It was mid-afternoon by that time so we knew we would only be able to do a short hike before it got dark. The director at the center recommended Soledad Canyon. It was a beautiful 3-mile loop in the foothills on the western side of the Organ Mountains.

Fortunately, we were still acclimated to chilly weather. The clouds were covering the peaks, a cold wind was blowing up the canyon and a dusting of snow covered the ground. The clouds and snow provided interesting lighting effects, compensating for the lack of sun and what is probably an awesome view of the peaks in clear weather.

Heading up the trail into Soledad Canyon.
Heading up the trail into Soledad Canyon.
A landmark known as Chimney Rock.
A landmark known as Chimney Rock.
Looking west back towards Las Cruces.
Looking west back towards Las Cruces.
The clouds stayed to the east. Organ Mountain peaks are somewhere back there.
The clouds stayed to the east. Organ Mountain peaks are somewhere back there.
Not sure if this prominent rock has a name. We saw 3 people with a couple of dogs exploring the base.
Not sure if this prominent rock has a name. We saw 3 people with a couple of dogs exploring the base.

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Ruins of an old homestead.
Ruins of an old homestead.
There was a bit of blue sky periodically in the west but the sun never stayed out for long.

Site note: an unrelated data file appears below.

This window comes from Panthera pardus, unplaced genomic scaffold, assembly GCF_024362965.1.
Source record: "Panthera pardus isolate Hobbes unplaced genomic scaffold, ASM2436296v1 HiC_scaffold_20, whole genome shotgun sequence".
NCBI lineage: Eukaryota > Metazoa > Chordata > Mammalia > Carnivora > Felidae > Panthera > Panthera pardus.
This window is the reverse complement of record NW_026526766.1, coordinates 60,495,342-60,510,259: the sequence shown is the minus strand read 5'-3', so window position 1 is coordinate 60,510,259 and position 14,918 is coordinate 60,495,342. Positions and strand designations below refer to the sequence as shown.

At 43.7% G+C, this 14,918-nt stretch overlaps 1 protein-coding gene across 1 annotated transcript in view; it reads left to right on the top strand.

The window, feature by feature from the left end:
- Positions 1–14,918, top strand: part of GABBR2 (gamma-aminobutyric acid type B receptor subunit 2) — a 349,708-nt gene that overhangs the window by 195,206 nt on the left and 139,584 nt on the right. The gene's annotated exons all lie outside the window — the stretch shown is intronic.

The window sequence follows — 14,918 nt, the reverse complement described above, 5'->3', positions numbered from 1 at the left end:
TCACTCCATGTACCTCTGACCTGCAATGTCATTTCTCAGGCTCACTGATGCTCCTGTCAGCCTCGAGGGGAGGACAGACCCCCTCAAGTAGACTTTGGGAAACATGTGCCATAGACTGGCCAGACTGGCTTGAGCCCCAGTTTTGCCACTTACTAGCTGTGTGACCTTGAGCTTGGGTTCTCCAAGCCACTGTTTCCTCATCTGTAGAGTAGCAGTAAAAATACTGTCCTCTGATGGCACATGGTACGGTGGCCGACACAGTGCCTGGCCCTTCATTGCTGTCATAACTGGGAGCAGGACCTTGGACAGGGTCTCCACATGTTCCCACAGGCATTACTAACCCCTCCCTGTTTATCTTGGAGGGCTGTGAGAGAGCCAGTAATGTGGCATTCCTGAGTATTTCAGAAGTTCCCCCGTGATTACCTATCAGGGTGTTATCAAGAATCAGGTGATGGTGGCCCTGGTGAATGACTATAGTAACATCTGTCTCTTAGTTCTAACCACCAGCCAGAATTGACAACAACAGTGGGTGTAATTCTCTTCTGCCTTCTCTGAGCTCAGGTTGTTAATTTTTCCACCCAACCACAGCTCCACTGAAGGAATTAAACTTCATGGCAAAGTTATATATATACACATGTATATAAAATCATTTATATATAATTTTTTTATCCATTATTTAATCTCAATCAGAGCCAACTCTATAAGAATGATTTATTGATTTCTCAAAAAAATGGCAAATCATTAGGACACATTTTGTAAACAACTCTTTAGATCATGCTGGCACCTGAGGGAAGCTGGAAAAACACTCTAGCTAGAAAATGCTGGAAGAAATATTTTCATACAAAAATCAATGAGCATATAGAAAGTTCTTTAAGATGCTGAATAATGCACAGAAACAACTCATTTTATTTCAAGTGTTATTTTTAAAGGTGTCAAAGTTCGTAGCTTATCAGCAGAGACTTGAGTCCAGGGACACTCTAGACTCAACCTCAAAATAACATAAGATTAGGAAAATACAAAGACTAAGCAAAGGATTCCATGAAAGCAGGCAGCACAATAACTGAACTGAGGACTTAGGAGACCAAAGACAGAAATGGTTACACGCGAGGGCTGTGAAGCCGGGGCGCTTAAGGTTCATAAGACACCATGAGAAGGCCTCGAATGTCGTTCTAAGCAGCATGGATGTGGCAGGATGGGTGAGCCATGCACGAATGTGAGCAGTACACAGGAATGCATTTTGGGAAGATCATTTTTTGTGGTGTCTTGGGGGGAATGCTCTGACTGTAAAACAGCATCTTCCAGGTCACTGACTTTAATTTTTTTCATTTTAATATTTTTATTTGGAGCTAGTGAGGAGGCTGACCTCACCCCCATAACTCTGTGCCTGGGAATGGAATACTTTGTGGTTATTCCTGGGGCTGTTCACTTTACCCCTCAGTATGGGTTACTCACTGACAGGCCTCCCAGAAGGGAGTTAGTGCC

There was a bit of blue sky periodically in the west but the sun never stayed out for long.

We woke up Saturday to cold morning temperatures but our bright New Mexico sunshine was back and the day warmed up quickly. Our first hike was to climb Picacho Peak on the northwest side of Las Cruces. It doesn’t look like much from the highway but once you get closer to it and start the climb it becomes much more interesting.

The book recommended a 6-mile loop at Picacho Peak, but we just did the mile-and-a-half trail to the top and then back down. We still had another hike that we wanted to do. And that second hike was the one we will most remember, not necessarily with fond memories. First, some photos from Picacho Peak.

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Interesting rock formation partway up. How blue the sky was compared to the day before!
Interesting rock formation partway up. How blue the sky was compared to the day before!
Fishhook barrel cactus. Fruits look like miniature pineapples.